And yet here is Iraq, which offers on a platter two of the three great fissures in Islam: the Sectarian (Sunni and Shi’a), and the Ethnic (Arab and Non-Arab Muslim), and yet the Administration lacks the wit, and possibly the necessary intelligent ruthlessness, to see its opportunity and to take it. It need not do a thing for those fissures to grow and grow. It need only stop doing things, stop the squandering, stop the posturing, stop being so confused about Islam and the nature of this war. Yet those who prate about World War IV do not convince by their statements, when they immediately show, in their unshakeable enthusiasm for the war in Iraq, that they have not analyzed the problem, have decided that they will remain Bush loyalists and loyalists of a policy that does not makes sense, and that, if such policy were successful, if somehow Iraq could be held together and made the recipient of another 50 or 100 billion in what is so mistakenly called “reconstruction” aid by the long-suffering, unrepresented American taxpayer, who has no desire to shell out tens of billions for Iraq or other Muslims anywhere, it would do nothing to weaken the Camp of Islam.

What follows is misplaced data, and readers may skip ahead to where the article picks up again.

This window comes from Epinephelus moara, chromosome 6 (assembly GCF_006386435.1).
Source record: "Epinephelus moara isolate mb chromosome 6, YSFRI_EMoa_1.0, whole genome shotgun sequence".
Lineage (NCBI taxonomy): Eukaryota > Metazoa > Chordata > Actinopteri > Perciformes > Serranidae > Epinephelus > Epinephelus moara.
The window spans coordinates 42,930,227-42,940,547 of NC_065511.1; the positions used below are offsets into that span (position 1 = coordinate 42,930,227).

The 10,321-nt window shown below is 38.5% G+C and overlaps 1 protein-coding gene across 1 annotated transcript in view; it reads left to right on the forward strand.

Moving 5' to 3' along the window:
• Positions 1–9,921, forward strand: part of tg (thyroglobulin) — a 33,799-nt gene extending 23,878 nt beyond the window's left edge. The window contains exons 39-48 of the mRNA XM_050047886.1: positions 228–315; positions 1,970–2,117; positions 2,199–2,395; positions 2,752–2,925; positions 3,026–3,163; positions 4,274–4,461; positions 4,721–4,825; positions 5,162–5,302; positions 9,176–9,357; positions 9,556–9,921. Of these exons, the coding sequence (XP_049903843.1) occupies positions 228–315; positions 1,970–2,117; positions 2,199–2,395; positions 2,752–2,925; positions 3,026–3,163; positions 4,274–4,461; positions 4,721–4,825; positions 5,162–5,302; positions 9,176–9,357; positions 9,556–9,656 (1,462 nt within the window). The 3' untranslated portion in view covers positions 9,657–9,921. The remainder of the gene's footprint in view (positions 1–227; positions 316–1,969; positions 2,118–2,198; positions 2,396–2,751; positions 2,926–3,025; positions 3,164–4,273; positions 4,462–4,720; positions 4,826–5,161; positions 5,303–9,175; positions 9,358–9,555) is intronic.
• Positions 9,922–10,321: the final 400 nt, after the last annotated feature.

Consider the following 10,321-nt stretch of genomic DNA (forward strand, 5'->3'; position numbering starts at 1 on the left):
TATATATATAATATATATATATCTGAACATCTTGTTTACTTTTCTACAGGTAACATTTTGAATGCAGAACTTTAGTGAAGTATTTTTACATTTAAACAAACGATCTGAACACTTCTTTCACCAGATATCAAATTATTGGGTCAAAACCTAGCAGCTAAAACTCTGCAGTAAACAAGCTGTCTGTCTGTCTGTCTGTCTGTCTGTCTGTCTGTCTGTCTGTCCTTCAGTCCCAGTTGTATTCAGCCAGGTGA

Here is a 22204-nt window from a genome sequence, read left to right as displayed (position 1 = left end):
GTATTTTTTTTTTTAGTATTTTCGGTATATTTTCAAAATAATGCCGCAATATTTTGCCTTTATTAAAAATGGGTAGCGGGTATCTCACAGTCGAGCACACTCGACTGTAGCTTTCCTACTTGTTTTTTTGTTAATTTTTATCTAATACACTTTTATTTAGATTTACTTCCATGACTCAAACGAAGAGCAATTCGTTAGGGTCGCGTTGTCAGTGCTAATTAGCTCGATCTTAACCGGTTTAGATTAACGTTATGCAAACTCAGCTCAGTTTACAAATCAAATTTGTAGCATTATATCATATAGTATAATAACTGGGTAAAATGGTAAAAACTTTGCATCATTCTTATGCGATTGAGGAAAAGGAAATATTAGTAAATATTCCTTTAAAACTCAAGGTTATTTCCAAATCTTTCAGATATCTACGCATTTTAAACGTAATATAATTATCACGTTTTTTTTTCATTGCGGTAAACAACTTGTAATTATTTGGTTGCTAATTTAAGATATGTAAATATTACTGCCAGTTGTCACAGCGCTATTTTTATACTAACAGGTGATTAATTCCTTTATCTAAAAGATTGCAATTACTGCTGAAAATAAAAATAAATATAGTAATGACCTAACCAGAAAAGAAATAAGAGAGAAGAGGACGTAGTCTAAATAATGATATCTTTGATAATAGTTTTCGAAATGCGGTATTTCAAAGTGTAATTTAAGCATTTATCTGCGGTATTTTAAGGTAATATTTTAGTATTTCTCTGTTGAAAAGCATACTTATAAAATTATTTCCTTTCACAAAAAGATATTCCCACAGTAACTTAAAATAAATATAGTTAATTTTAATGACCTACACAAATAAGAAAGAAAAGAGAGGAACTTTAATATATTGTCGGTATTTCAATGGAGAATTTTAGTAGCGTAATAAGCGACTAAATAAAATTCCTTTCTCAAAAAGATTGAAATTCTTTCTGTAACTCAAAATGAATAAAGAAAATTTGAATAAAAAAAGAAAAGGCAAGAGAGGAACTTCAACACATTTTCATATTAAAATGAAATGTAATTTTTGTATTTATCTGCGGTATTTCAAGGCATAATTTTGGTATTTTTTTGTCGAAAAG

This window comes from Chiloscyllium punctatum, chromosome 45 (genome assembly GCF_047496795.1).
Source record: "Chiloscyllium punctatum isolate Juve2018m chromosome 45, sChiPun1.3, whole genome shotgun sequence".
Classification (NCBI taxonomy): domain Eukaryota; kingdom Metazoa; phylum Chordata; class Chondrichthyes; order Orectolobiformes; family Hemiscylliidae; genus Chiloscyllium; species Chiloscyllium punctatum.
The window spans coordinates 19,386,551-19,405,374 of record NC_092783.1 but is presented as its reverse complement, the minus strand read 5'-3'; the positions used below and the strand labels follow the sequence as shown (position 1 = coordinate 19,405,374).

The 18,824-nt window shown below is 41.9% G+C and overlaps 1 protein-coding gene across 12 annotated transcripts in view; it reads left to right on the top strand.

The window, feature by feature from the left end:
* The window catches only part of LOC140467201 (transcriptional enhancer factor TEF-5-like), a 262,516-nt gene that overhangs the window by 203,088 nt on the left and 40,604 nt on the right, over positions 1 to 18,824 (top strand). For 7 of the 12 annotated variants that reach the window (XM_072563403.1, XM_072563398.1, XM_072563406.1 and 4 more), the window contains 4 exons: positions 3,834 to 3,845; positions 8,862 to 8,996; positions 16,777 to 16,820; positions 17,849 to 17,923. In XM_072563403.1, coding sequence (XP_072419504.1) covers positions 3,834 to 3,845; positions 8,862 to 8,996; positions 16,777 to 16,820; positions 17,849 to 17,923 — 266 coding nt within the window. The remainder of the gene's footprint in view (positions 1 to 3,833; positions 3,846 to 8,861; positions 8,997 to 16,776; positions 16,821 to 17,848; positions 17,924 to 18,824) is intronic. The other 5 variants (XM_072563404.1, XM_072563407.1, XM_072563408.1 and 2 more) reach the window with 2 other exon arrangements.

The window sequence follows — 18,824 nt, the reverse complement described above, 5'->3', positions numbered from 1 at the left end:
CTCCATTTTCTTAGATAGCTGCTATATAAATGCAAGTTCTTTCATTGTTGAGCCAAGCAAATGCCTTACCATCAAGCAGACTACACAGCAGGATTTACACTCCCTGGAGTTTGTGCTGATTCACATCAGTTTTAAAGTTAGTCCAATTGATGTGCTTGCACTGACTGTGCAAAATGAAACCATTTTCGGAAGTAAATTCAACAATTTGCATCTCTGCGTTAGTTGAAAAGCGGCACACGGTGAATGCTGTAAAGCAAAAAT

The terminal stupidity of the Administration, and of the kagans and kristols who have a personal stake, the stake of careerists, “career conservatives,” in pursuing this madness should now be clear to everyone, not least to those, perhaps especially to those, who are alarmed, and also well-informed, about the nature and permanent menace to Infidels everywhere, of Islam.